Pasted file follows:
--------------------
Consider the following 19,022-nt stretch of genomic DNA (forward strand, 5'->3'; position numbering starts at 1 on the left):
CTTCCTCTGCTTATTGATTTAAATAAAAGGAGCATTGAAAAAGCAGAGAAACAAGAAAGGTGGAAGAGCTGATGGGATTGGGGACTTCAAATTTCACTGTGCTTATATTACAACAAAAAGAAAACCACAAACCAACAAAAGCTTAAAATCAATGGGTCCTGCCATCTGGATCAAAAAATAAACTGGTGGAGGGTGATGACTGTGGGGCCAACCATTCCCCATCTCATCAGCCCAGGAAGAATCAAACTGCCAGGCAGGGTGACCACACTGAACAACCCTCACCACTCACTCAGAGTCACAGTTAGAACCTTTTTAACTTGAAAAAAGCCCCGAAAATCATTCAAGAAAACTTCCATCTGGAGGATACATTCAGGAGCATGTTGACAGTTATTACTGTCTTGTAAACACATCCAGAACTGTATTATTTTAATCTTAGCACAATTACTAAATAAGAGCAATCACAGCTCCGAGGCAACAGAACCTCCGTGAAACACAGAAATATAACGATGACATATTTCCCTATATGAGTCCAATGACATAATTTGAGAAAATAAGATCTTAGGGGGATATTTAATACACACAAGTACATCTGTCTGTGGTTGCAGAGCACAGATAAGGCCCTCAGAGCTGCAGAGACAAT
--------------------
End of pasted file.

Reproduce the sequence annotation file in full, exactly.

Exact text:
Consider the following 19,022-nt stretch of genomic DNA (forward strand, 5'->3'; position numbering starts at 1 on the left):
CTTCCTCTGCTTATTGATTTAAATAAAAGGAGCATTGAAAAAGCAGAGAAACAAGAAAGGTGGAAGAGCTGATGGGATTGGGGACTTCAAATTTCACTGTGCTTATATTACAACAAAAAGAAAACCACAAACCAACAAAAGCTTAAAATCAATGGGTCCTGCCATCTGGATCAAAAAATAAACTGGTGGAGGGTGATGACTGTGGGGCCAACCATTCCCCATCTCATCAGCCCAGGAAGAATCAAACTGCCAGGCAGGGTGACCACACTGAACAACCCTCACCACTCACTCAGAGTCACAGTTAGAACCTTTTTAACTTGAAAAAAGCCCCGAAAATCATTCAAGAAAACTTCCATCTGGAGGATACATTCAGGAGCATGTTGACAGTTATTACTGTCTTGTAAACACATCCAGAACTGTATTATTTTAATCTTAGCACAATTACTAAATAAGAGCAATCACAGCTCCGAGGCAACAGAACCTCCGTGAAACACAGAAATATAACGATGACATATTTCCCTATATGAGTCCAATGACATAATTTGAGAAAATAAGATCTTAGGGGGATATTTAATACACACAAGTACATCTGTCTGTGGTTGCAGAGCACAGATAAGGCCCTCAGAGCTGCAGAGACAAT